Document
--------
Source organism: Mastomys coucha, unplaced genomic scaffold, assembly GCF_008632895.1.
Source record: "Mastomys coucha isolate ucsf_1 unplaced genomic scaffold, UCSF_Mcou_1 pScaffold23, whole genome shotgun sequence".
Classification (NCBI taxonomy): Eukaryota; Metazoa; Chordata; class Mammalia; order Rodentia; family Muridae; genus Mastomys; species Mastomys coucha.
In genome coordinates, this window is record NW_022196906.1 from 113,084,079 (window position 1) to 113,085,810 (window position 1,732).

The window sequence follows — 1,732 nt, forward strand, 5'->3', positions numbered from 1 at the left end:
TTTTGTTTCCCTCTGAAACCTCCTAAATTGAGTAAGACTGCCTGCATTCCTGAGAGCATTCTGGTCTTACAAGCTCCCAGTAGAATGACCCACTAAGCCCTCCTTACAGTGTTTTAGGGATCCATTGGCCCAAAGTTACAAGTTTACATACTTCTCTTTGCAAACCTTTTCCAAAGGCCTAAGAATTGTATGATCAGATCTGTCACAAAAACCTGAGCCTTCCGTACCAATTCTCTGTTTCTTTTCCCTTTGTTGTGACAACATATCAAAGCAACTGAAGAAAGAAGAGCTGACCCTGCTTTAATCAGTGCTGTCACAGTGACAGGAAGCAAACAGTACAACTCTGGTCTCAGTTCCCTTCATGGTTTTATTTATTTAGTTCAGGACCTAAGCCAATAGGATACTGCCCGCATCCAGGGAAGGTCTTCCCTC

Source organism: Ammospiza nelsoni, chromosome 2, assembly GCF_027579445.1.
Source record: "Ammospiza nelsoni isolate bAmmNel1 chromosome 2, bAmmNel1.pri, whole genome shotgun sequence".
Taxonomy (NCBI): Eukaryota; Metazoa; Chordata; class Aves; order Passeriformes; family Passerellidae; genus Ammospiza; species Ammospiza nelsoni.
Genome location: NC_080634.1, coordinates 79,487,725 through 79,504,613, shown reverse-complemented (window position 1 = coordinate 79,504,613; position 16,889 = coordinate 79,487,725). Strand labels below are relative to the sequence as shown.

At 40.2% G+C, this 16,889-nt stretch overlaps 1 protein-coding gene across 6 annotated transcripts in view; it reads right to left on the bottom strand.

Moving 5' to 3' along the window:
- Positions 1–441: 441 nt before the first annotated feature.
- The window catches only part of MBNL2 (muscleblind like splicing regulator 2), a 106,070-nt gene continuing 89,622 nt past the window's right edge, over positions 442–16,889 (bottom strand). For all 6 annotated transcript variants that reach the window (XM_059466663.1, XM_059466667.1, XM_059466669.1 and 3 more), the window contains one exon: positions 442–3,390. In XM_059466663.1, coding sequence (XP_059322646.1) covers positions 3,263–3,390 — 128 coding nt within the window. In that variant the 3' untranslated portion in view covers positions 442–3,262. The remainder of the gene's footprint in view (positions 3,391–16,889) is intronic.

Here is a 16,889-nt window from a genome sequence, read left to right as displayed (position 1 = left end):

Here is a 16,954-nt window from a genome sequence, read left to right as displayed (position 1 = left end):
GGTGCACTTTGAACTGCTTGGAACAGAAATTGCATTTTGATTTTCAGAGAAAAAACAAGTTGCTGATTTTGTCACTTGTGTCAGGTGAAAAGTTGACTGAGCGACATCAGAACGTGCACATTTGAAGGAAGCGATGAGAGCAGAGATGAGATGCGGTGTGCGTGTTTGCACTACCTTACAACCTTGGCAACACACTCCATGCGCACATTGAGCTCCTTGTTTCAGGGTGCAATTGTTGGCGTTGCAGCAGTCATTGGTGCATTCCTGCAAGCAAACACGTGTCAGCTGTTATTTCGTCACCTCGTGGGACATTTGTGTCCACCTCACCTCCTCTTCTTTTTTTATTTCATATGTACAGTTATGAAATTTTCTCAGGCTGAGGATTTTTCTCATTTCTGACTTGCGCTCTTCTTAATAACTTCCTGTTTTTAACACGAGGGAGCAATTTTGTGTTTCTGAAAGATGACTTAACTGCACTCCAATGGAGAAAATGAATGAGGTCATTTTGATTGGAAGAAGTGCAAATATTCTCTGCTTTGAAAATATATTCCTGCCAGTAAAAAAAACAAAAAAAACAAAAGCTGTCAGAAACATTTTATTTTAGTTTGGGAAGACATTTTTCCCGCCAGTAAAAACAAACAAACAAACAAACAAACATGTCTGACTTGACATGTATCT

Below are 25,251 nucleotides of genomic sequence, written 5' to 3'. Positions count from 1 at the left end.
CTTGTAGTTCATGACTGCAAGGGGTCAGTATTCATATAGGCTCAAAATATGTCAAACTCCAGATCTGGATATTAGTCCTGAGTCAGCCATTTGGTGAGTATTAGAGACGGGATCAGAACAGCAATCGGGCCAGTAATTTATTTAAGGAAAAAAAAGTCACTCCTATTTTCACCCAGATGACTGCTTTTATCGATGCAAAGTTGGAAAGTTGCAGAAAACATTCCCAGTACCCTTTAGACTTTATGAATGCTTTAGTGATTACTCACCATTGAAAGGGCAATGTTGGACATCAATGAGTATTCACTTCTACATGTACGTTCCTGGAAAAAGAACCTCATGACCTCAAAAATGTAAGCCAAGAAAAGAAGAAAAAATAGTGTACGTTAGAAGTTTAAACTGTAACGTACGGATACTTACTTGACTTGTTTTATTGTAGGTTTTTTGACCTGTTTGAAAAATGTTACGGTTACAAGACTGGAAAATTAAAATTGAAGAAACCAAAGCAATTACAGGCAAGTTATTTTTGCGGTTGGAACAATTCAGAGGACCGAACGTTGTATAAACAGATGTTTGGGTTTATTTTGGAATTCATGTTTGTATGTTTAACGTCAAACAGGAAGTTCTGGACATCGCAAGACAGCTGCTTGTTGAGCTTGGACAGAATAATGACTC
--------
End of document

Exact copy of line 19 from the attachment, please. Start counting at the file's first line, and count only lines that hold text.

CTTGTAGTTCATGACTGCAAGGGGTCAGTATTCATATAGGCTCAAAATATGTCAAACTCCAGATCTGGATATTAGTCCTGAGTCAGCCATTTGGTGAGTATTAGAGACGGGATCAGAACAGCAATCGGGCCAGTAATTTATTTAAGGAAAAAAAAGTCACTCCTATTTTCACCCAGATGACTGCTTTTATCGATGCAAAGTTGGAAAGTTGCAGAAAACATTCCCAGTACCCTTTAGACTTTATGAATGCTTTAGTGATTACTCACCATTGAAAGGGCAATGTTGGACATCAATGAGTATTCACTTCTACATGTACGTTCCTGGAAAAAGAACCTCATGACCTCAAAAATGTAAGCCAAGAAAAGAAGAAAAAATAGTGTACGTTAGAAGTTTAAACTGTAACGTACGGATACTTACTTGACTTGTTTTATTGTAGGTTTTTTGACCTGTTTGAAAAATGTTACGGTTACAAGACTGGAAAATTAAAATTGAAGAAACCAAAGCAATTACAGGCAAGTTATTTTTGCGGTTGGAACAATTCAGAGGACCGAACGTTGTATAAACAGATGTTTGGGTTTATTTTGGAATTCATGTTTGTATGTTTAACGTCAAACAGGAAGTTCTGGACATCGCAAGACAGCTGCTTGTTGAGCTTGGACAGAATAATGACTC